With the Cleveland Cavaliers down 3-0 on the 2017 NBA Finals despite heroic performances by LeBron James and seemingly little obvious ways to improve the team, it would make sense for “the King” to consider other destinations.
Due to little known NBA bylaws that say that any free agent must be connected to the Lakers at some point, we now have to talk about the possibility that James could consider the Lakers.
Okay, so there is no actual bylaws that mandate that (as far as we know), but giving us our excuse to discuss LeBron to the Lakers is the latest report from Kevin O’Connor of the Ringer, who wrote that he’s spoken to “multiple league sources” who “think the Lakers or Clippers are viable destinations for King James” in 2018 when he becomes a free agent.
The Clippers seemingly make sense because of James’ residence in Los Angeles and his friendship with Chris Paul, but why the Lakers? O’Connor explains:
The Lakers are in shambles now. They’re a bad team, period. They’ve won less than 28 percent of their games (91 out of 328) over the past four seasons. On the surface, they make little sense as a home for LeBron. But LeBron is one of the most cerebral athletes in history, on and off the court. If LeBron takes a longview, it’d be easy to see the Lakers’ existing potential. Once you factor in another year of development for their young core, add their draft pick this summer, toss in signing Paul George next summer, then add LeBron, suddenly it’s a roster with a blend of impact players on cheap contracts and veterans ready to win now. A mix of vets and youth is how to build sustainable winners in the NBA.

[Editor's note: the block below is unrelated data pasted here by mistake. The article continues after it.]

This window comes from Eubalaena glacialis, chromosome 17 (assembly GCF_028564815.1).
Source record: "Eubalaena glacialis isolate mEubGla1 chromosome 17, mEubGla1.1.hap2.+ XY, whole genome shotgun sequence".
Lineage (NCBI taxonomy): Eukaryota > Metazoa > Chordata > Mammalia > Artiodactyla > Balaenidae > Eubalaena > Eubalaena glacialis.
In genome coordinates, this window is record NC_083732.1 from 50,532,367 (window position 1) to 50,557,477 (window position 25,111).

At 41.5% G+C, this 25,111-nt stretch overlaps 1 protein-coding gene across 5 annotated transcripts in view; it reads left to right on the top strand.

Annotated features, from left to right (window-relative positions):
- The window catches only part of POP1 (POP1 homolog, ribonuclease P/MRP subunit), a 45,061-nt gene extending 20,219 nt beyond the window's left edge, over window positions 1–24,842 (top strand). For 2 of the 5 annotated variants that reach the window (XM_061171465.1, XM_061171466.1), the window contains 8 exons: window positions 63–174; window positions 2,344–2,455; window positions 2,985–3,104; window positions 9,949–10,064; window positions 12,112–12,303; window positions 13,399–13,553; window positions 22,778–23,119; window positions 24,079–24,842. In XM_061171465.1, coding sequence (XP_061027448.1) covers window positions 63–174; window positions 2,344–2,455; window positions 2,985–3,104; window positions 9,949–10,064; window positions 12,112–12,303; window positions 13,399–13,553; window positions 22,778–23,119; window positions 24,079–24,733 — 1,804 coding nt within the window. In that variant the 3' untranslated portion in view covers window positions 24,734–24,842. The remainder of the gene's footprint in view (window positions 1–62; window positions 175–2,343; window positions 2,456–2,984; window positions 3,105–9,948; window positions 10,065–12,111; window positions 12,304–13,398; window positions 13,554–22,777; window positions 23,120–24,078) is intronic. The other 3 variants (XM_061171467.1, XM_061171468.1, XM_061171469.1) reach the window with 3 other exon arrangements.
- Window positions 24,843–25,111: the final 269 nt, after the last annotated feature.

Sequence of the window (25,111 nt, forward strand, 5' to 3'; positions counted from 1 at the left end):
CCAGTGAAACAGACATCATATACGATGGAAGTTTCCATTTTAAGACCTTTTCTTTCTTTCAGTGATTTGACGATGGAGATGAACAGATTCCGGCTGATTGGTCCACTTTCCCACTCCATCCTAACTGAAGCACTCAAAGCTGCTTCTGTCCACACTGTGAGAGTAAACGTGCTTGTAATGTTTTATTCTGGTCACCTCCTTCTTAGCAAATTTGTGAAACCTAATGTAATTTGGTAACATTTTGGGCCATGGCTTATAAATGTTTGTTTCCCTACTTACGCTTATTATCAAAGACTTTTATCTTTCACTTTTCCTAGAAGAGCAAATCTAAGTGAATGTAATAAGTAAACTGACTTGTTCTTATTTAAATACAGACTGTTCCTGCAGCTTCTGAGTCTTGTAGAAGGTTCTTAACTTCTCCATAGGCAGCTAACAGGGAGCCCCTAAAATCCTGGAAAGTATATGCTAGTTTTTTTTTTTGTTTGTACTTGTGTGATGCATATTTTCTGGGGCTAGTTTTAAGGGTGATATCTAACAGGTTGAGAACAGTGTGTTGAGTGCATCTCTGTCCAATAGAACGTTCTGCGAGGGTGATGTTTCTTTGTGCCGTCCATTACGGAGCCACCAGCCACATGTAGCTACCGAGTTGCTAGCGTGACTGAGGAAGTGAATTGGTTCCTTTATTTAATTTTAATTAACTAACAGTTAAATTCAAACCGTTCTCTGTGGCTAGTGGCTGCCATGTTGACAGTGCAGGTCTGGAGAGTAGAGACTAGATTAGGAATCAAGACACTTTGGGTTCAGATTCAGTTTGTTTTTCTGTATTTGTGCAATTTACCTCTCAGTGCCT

O’Connor adds more context in his full piece, but it’s also important to note he isn’t the first to report on this possibility. The always-connected former Lakers insider and current Cavaliers scoop-master Dave McMenamin of ESPN reported almost exactly one year ago that he thought James could be heading to Los Angeles:
“I don't think it'll be this summer, but... LeBron says he wants to play with Chris Paul and Dwyane Wade. I don't think that's going to happen in Cleveland. I would say that would happen on one of those two teams in Los Angeles... But I think it will not be happening anytime soon.”
If LeBron teaming up with either his banana boat crew or Paul George in Los Angeles were a real option, it’s easy to see why L.A. could potentially be a place he’d want to play.
The downsides are easy to see as well, however, including the Golden State Warriors juggernaut he’s met in the last three NBA Finals suddenly sharing a division with him and a more difficult path towards his ninth straight Finals (let’s just assume the Cavaliers go next year because the Eastern Conference is terrible).
Are the positives of sunshine, Hollywood, potentially playing alongside Paul George and a young core who could begin to carry him as he ages enough to entice LeBron to leave Cleveland a second time? It seems like a long shot, but it’s certainly an intriguing possibility.
Harrison Faigen is co-host of the Locked on Lakers podcast (subscribe here), and you can follow him on Twitter at @hmfaigen.